California Drywall Patch
A California drywall patch is one of the most common ways of repairing small to medium sized holes in drywall. It is sometimes called a buterfly patch.
Did this style of drywall repair originate in California?
Whether or not this type of drywall repair originated in California is not clear. It is possible that it was first done somewhere in California and as it was used across the United States, it retained the name. Tradesmen in the mid-west and eastern seaboard are well acquainted with this technique and have been using it for many years. Occasionally you will hear someone refer to it as a butterfly patch, however that name is seldom used.
For a California patch to work, the hole you are repairing must be square or rectangle. If the hole you are repairing is trapezoid, circle, oval, or any other shape other than square, you can still use a california patch. However, you must first cut the hole to the shape of a square. Use a keyhole saw to make cuts to even out the edges of the hole you are repairing. Try not to enlarge the hole too much. California patches do not work well on holes that are over 8 inches wide or long.
Cut a piece of drywall three inches wider and three inches taller than the hole you are repairing. For example, if the hole is 4" x 4" cut a piece of drywall 7" x 7". The piece of drywall that you cut should be the same shape as the hole you are repairing but be larger all around.
Turn the piece of drywall over and measure in from each side 1 1/2 inches all around. Using a utility knife, score the brown paper on the back side of the piece of drywall along all four lengths 1 1/2 inches from each edge. See the diagram beside for a better understanding.
Break the drywall along all four sides where you just scored the backer paper. As you pull the 1 1/2 inch strip of drywall from each side be careful not to tear the paper on the front side of your drywall patch. As you pull the small strips from each side it should tear away from the paper that is on the front of the piece of drywall. Pull the gypsum completely from the paper leaving only gypsum in the center of your patch with paper flaps extending on all four sides. Click to enlarge the photos for more details.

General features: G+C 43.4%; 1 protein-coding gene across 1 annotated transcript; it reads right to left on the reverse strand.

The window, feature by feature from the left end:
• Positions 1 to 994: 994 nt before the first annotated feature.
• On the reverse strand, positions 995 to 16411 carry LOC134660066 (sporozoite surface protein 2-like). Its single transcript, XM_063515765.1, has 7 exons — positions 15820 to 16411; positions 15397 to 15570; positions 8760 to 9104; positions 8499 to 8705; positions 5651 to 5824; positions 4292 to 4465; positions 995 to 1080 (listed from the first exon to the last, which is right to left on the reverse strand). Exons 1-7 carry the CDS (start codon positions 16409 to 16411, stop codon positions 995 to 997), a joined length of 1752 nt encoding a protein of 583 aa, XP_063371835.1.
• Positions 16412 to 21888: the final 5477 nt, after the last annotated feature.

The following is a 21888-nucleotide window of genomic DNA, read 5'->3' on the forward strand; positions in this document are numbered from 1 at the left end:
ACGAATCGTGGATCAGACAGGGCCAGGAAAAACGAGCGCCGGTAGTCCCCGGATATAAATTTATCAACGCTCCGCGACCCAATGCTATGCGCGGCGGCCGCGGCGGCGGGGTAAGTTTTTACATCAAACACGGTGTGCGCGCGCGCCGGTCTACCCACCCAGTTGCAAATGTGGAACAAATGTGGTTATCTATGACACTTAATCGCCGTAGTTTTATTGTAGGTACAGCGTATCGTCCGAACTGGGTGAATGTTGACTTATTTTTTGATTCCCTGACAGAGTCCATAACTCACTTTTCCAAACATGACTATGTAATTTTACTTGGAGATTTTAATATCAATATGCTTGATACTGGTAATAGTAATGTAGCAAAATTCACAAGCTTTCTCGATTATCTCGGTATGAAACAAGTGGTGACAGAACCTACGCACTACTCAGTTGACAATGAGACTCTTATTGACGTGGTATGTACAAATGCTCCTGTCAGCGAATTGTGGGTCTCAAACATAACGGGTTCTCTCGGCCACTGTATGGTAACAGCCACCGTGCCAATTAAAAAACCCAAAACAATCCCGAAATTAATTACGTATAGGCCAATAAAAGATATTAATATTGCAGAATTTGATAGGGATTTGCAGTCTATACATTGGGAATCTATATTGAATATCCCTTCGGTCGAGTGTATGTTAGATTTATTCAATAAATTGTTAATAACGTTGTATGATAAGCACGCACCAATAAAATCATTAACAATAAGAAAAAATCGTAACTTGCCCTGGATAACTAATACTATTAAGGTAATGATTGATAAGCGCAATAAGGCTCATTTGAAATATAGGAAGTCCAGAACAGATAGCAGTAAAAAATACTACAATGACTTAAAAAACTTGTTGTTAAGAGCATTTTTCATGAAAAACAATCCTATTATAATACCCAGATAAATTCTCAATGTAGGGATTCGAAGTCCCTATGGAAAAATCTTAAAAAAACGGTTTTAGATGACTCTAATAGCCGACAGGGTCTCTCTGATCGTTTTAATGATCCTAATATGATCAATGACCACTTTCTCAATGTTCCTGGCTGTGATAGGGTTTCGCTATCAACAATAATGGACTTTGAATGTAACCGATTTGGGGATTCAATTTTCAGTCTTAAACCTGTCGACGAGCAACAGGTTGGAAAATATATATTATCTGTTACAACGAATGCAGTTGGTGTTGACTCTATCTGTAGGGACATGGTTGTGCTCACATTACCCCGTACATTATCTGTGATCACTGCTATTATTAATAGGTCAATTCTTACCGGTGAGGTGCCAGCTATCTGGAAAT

Now you can move to preparing the hole that you intend to repair. On each side of the hole, measure out 1 1/2 inches along each length. Score the paper on the surface surrounding the hole to be repaired. Remove the paper from around the hole. This provides an area for the paper flaps to be placed and makes the final patch flatter in relation to the surrounding drywall rather than sitting on top of the surrounding drywall. Check your patch for proper fit. Trim any excess gypsum on the patch so it fits snugly into the hole.
Spread all-purpose drywall compound or quick setting drywall mud around the hole to be repaired.
Install your prepared drywall patch into the hole and press the paper along each edge into the drywall mud that you just smeared around the edges of the patch. Using a six inch drywall knife, flatten the paper evenly around all four edges of the patch. Take care not to leave too much drywall mud behind the paper flaps that will now hold your patch in place.
After the drywall mud has dried, Use a ten or twelve inch drywall knife to coat around all sides of your drywall patch. Feather out the edges of the mud so that they blend well with the surrounding area. Use at least two thin coats of drywall mud to coat over the top of your patch. In some cases, it may be best to use three thin coats of mud to completely hide the repair. Be careful not to add too much mud with each coat as too much buildup on the surface may be seen once it is painted.
Once everything is completely dry, using 150 grit sandpaper sand the area lightly to remove any tool marks. If the surrounding area is textured you may need to texture the area that you just repaired. for tips on matching drywall textures see this article.
For more information about examples of drywall texture please read the accompanying article.
Don't want to use a California patch to repair drywall? Click here to view two other methods for repairing holes in drywall.